The present invention further relates to a device for producing hydrogen for generating energy. A device of the invention includes a storage reservoir adapted to contain a hydrogen producing compound having a formula R—XH, where R is an organic moiety and X is a reactive moiety selected from the group of sulfur, oxygen, and selenium. The device further includes a metal substrate adapted to react the hydrogen producing compound to produce hydrogen gas and spent compound and/or an R—X compound bound to the metal substrate.

In an embodiment where the reaction of hydrogen producing compound with the metal substrate produces compound bound to the metal substrate, the device can additionally include an energy source capable of disassociating the bound compound from the metal substrate to produce an unbound spent compound (e.g., a dimeric compound having a formula R—X—X—R). The energy source can include, for example, a heat source or a UV light source. Where the device is present on an automobile, for example, the heat source can include heat derived from a hydrogen consuming device, such as a hydrogen combustion engine. In another embodiment, the metal substrate can be adapted for removal from the device. In such an embodiment, complex comprising metal substrate and bound compound can be removed from the device and exposed to energy from an energy source in order to disassociate bound compound from the metal substrate.

The device can also include a reservoir for storing the spent compound. In one embodiment, the reservoir for storing the spent compound is adapted for removal of the spent compound from the device. The device can additionally include a regeneration chamber adapted to react the spent compound with hydrogen received from a source external to the device to produce a compound having a formula R—XH, thereby regenerating the spent compound to a form suitable for hydrogen production. The device of the invention is amenable to utilizing the hydrogen gas to generate energy. Utilizing the hydrogen gas to generate energy can include, for example, consuming the hydrogen gas in a hydrogen combustion engine or in a fuel cell.

FIG. 2 illustrates a hydrogen production and regeneration system 30 and device 32 according to an embodiment of the invention. The illustrated system includes a filling station 34, a device 32 for producing hydrogen for generating energy, and a removal station 36. The device 32 includes a storage reservoir 38 adapted to contain a hydrogen producing compound having a formula R—XH, wherein R is an organic moiety and X is selected from sulfur, oxygen, and selenium. The device 32 further includes a reactive metal substrate 40 adapted to react the compound to produce spent compound and/or R—X compound bound to the metal substrate 40, and hydrogen gas. In the exemplified embodiment, the device includes a reaction chamber 42 containing the metal substrate 40 and an energy source 44 for disassociated the R—X compound bound to the metal substrate 40 to produce an unbound spent compound (e.g., dimeric compound having a formula R—X—X—R). The device 32 further includes a reservoir 46 for storing spent compound, which can be adapted for removal of the spent compound from the device. The reservoir 46 and storage reservoir can be separate or formed as one continuous unit that is partitioned, for example, by a barrier 47. In one embodiment, the barrier 47 can be a moveable barrier, in which the position of the moveable barrier defines the volumes of reservoirs 38 and 46. The position of the barrier is influenced, for example, by the addition or removal and, therefore, the relative amounts of hydrogen producing compound and spent compound in reservoirs 38 and 46, respectively. For example, where the barrier 47 is a moveable barrier, filling of the reservoir 38 with hydrogen producing compound can cause movement of the barrier 47, thereby causing an expansion of the volume of reservoir 38 and a corresponding contraction in the volume of reservoir 46. The system can further include a hydrogen consuming device 48 adapted to accept hydrogen from the device 32 of the invention.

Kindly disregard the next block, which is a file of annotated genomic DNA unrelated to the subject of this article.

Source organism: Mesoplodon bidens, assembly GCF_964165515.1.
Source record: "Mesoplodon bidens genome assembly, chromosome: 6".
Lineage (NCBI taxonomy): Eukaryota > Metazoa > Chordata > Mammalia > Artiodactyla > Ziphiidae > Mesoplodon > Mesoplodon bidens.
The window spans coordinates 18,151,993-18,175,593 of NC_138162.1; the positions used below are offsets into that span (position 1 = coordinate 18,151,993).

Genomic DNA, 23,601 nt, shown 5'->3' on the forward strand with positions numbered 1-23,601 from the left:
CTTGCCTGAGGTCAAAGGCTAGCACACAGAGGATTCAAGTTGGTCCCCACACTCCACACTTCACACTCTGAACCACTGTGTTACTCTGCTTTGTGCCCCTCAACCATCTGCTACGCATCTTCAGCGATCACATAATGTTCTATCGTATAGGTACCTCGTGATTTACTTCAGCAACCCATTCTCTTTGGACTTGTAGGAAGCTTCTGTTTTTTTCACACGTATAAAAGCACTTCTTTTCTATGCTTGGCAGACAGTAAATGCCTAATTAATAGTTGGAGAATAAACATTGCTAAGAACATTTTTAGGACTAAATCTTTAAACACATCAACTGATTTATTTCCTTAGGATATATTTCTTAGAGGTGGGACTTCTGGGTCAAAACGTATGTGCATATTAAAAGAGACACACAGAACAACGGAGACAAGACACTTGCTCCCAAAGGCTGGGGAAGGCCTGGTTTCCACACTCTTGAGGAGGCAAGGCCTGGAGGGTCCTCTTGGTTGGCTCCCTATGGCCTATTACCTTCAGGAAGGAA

Operation of a system and device of the invention is discussed with reference to FIG. 2. Hydrogen producing compound (e.g., liquid organothiol) is transferred from a filling station 34 to the device 32 (See FIG. 2, step 1). Compound (R—XH in FIG. 2) is typically in liquid form and can be stored in the storage reservoir 38 (See FIG. 2, step 2). Upon demand, the compound can be reacted with a reactive metal substrate 40 to produce hydrogen gas (H2 in FIG. 2) and spent compound and/or R—X compound bound to the metal substrate 40 (See FIG. 2, step 3). The hydrogen produced from the reacting step can be directed to a hydrogen consuming device 48, such as a fuel cell or a hydrogen combustion engine (See FIG. 2, step 4). The R—X compound bound to the metal substrate 40 can be disassociated from the metal substrate 40 by application of energy from an energy source 44 to produce a spent compound, such as a dimeric compound having a formula R—X—X—R (See FIG. 2, step 5). Following the disassociation step, spent compound can be collected, for example, after condensation and formation of a liquid, in a reservoir 46 for storing spent compound (See FIG. 2, step 6). Spent compound can then be removed from the reservoir 46 at a removal station 36 (See FIG. 2, step 7) and subsequently regenerated to a form suitable for hydrogen production (e.g., hydrogen producing compound).